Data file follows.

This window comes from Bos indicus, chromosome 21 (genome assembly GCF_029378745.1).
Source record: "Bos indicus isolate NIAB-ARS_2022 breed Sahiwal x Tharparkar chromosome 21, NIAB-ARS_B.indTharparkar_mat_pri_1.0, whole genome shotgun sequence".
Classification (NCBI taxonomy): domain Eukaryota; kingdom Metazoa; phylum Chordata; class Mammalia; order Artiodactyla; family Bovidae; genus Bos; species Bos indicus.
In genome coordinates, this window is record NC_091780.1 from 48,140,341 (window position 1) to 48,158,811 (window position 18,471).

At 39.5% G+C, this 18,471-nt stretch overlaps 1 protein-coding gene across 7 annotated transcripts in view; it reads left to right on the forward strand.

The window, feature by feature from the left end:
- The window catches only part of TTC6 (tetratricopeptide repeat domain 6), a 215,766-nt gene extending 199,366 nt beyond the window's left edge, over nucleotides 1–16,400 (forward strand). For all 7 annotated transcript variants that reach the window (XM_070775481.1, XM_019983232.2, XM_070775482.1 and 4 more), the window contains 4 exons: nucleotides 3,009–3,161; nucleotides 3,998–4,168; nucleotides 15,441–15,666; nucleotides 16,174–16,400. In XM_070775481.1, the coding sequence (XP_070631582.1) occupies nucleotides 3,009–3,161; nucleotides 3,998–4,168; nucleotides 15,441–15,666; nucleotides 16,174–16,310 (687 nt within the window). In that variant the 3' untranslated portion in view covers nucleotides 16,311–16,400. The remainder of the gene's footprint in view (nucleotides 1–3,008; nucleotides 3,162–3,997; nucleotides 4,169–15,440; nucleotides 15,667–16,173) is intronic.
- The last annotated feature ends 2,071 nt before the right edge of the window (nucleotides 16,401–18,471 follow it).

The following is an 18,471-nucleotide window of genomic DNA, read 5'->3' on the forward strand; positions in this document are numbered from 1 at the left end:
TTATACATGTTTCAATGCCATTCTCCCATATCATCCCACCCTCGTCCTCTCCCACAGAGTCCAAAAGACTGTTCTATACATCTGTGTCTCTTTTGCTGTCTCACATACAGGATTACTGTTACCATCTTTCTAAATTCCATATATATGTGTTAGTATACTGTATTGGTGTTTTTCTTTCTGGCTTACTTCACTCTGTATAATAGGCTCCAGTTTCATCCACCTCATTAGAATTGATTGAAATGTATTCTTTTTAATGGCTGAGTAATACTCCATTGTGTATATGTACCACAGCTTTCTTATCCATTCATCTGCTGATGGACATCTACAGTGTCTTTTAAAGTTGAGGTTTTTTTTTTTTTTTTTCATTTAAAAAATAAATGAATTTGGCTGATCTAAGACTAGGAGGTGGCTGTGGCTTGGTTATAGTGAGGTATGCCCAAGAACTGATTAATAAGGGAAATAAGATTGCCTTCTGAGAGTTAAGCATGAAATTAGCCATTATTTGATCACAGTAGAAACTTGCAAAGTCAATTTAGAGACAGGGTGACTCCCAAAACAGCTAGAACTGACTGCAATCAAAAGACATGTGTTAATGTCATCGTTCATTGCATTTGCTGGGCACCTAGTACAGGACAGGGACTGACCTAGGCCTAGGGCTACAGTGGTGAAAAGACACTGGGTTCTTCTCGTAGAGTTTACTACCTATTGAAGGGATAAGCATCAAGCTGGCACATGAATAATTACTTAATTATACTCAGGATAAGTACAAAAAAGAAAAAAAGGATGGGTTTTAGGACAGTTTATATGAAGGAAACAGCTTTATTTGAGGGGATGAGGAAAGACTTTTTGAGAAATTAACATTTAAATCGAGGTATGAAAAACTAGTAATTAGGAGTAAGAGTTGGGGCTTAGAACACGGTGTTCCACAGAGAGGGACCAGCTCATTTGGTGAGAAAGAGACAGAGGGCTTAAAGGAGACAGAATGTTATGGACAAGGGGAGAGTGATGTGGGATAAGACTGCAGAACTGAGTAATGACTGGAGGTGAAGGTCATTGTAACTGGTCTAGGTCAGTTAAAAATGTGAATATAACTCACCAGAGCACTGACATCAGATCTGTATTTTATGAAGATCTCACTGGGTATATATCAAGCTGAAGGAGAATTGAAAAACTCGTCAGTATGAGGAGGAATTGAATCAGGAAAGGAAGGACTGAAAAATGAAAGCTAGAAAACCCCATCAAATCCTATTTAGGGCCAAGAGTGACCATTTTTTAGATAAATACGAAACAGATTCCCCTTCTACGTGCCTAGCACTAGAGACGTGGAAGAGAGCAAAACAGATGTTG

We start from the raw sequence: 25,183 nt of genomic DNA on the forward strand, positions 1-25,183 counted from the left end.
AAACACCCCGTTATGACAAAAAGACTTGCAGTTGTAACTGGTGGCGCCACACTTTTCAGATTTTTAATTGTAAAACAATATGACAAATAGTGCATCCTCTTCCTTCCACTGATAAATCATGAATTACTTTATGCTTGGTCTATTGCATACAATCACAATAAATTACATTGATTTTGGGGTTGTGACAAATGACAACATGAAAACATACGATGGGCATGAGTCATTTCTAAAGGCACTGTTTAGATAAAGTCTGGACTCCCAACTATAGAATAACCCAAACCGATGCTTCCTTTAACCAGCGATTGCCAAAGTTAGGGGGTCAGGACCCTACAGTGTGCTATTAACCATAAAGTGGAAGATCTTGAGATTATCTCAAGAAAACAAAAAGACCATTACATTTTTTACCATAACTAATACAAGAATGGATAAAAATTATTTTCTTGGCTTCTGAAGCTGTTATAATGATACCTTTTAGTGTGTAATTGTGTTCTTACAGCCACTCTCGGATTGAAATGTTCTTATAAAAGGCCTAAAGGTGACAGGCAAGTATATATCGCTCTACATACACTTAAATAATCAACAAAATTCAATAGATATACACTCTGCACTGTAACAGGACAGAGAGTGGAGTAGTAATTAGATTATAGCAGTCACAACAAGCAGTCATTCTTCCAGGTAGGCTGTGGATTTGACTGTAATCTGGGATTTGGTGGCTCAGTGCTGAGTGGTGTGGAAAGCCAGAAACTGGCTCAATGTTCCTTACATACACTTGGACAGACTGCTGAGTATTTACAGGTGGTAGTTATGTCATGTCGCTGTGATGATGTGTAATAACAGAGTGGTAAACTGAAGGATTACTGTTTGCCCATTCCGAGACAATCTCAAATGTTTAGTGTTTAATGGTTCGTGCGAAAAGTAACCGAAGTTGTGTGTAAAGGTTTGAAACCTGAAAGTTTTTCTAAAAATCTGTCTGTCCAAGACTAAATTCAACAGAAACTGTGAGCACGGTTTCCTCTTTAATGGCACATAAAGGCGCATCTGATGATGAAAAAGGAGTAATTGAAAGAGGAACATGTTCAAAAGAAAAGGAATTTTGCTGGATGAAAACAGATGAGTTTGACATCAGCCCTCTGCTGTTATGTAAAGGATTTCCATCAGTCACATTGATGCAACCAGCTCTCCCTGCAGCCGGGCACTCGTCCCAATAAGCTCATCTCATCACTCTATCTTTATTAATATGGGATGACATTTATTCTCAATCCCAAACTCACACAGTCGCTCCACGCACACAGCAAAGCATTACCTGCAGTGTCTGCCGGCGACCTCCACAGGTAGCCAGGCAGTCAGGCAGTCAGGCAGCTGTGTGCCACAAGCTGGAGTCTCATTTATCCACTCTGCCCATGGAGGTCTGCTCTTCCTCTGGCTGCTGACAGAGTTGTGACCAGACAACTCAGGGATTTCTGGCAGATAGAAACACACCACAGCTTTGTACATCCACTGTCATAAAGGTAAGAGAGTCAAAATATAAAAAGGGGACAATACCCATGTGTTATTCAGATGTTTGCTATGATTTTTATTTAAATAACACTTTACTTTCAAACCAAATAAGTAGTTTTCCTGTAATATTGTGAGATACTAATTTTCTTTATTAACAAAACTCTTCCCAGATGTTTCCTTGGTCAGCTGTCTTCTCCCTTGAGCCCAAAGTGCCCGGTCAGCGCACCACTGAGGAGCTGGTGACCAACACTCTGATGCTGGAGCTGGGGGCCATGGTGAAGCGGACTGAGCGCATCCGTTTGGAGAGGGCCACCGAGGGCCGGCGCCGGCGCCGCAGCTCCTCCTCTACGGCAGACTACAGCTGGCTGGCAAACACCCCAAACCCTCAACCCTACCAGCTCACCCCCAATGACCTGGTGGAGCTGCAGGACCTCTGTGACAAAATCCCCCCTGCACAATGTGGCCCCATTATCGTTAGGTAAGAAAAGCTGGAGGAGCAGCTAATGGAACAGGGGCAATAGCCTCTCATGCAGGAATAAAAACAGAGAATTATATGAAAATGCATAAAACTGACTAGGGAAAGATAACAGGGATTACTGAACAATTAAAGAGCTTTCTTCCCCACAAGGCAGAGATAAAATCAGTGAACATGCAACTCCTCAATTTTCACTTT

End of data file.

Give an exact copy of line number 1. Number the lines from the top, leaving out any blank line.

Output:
This window comes from Bos indicus, chromosome 21 (genome assembly GCF_029378745.1).